Golden Retriever Dog Forums banner
1 - 8 of 8 Posts

·
Registered
Joined
·
136 Posts
Discussion Starter · #1 ·
Hi, I am new to goldens, and never showen a dog befor or even know the reasons for doing it.

what benifit does conformation give you, or is it just bragging rights if you are not going to bread your dog?

Also can they be nutered or do they have to be unaltered?

they reason I ask is about 5 people have asked me if I was going to show as they figure my little boy would do very well.

thanks
Steve
 

·
Registered
Joined
·
1,537 Posts
I have someone show my young golden for me; I have shown my older goldens (now at the Bridge) in Veterans. The value in showing in conformation is that you have a judge review your golden's structure, gait, bite and to some degree, temperament, and judge it according to the Golden Retriever standard. Depending on the day, the judge and your dog, if your dog is considered the best representative of the breed, your Golden could win Best of Breed, Winners Dog (as best representative among all dogs entered) or Best of Winners (as best representative among both dogs and bitches entered) or win first in his class.

IMHO, I would look at who is giving you advice as to your golden's potential success in the show ring. Are these your neighbors? People at the dog park? Not that these people are not knowledgeable, but well, I would not trust them to give me the best advice regarding the breed standard and how my golden measures up. With our first golden, sold to us as a "pet," we received lots of comments about showing him--but it was always from people in the streets, or breeders who didn't show their dogs, or vets who didn't deal with show breeders. When we joined the local golden breed club, several members who showed regularly put their hands on him and, although complimented us on how handsome he was, felt he had slim prospects in the show ring. And when the breeder saw him again at aged 2, she agreed with her original assessment.

Now, if you have show breeders, breeders who have won Best of Breed, Sporting Group, serious hobby breeders who say that your golden has potential, then run, don't walk, to the nearest conformation class and start working your dog and if you don't want to handle him ask around for recommendations on a handler.

As to "bragging rights?" True hobby breeders are looking to see how their breeding program compares to the standard--I wouldn't call it "bragging" per se because breeders know that judges have certain likes/dislikes and styles that they prefer. The novices, IMHO, can tend to see it as "bragging rights" but so much goes into giving a good performance the day of a show that it really is a team effort between dog and handler, with the handler knowing how to show off the dog's good points. Hope this is of help.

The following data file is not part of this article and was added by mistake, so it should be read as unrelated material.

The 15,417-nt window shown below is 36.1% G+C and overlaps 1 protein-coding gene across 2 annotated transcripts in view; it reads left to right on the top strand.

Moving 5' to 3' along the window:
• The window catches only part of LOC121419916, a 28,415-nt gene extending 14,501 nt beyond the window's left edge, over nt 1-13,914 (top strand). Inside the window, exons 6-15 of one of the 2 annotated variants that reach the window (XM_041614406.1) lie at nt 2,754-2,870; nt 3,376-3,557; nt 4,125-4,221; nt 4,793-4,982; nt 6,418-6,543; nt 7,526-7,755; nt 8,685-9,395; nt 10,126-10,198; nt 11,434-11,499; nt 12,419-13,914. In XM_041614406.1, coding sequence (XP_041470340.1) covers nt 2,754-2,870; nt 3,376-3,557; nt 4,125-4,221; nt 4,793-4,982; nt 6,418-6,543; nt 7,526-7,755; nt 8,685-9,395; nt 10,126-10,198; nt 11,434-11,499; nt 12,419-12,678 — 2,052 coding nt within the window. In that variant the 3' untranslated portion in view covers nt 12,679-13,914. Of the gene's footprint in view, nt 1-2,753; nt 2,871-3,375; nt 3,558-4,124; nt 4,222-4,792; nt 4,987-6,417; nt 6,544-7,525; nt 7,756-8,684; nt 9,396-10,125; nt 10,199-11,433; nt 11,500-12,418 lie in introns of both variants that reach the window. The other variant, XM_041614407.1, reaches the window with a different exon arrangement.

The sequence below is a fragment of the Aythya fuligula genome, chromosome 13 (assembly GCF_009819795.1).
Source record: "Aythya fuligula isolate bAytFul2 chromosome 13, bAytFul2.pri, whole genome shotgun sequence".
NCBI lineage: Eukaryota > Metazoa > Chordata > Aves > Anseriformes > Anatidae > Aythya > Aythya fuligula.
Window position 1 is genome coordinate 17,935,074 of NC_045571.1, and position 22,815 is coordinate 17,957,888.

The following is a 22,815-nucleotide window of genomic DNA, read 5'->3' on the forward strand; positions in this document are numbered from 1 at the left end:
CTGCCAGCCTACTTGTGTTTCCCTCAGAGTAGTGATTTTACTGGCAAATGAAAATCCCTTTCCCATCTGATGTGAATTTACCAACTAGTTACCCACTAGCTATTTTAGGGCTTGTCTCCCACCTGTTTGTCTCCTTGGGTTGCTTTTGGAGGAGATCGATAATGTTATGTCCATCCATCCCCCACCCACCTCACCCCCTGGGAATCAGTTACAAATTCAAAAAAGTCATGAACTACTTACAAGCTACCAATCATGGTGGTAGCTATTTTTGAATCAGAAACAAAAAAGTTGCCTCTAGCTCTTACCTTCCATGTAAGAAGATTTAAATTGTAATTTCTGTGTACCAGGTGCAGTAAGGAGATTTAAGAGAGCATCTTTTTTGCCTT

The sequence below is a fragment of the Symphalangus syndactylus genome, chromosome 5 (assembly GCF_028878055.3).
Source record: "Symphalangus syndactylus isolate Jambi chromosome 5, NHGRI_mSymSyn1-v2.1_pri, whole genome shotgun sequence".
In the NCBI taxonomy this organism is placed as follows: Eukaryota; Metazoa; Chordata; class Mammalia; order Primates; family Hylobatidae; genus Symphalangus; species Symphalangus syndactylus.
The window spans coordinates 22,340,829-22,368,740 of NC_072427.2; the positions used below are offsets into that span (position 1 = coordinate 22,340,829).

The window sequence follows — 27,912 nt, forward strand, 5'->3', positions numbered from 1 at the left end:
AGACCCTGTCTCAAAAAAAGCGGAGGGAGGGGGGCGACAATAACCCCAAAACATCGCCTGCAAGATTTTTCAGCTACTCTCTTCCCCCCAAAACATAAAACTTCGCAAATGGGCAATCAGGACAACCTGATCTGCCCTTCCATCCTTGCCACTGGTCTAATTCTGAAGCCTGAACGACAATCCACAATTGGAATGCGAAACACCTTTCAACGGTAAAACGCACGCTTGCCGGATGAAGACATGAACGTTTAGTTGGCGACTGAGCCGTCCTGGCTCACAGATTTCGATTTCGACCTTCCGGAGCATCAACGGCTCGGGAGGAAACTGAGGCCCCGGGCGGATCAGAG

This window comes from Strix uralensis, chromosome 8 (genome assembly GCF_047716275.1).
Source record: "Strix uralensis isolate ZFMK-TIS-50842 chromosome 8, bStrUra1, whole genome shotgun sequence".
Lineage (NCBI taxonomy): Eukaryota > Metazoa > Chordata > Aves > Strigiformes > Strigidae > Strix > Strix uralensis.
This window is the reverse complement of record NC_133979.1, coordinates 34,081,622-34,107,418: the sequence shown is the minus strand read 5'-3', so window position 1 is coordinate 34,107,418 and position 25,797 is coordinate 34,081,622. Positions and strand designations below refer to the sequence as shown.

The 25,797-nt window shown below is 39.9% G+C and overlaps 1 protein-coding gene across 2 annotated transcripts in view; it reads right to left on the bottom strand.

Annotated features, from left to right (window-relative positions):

·
Registered
Joined
·
136 Posts
Discussion Starter · #3 ·
Hi, thanks, by bragging rights I ment that for myself who doesn't intend on breeding. I know it would benifit the breeders as it would be one more for there resumee, but I was basicly wondering what the benifit would be to own a family pet that has gone through the rings.

the breeder I got it from has showen several dogs and from what I saw on there wall had good sucess. They mentions that he would mostlikely get his confermation very quickly. I don't understand how they know cuz all the puppys look the same to me :)

a few of the people who said I should show him have showen goldens themselves, so there might be some knowlage in there sugestions.

So if you show them, what age do you start at? and is it an expensive process or not bad?

and is there any resorses on here I can read that will explain the process and what is required on my end.

thanks
Steve
 

·
chew chew chew
Joined
·
3,571 Posts
Hi there,

Don't assume getting a CH on your dog will mean instant studmuffin. Many dogs finish their CH and then are neutered. But, it does mean you have a nice looking golden who conforms to the breed standard, and you get pictures to hang up of your show dog...

If you want to do it yourself it's a learning process and a lot of work, many owners opt to send them off with a handler or the breeder to do conformation (I do, it's not my fave thing to do with the dogs). Even that is great for your dog, he gets exposed to different places, people and noises, gets rewarded in the ring for behaving himself (or bribed) and so on.

It can cost a lot depending on where you are and how you do it too, and it means you have to do things like NEVER leave a collar on him (it damages the coat and leaves a ring around the neckt that is almost impossible to repair) for longer than needed, keeping his coat in good shape and combed out and going to whoever the breeder/handler suggests for grooming (see the post about the grooming nightmare), keeping him at a good weight and condition and doing some basic training at home.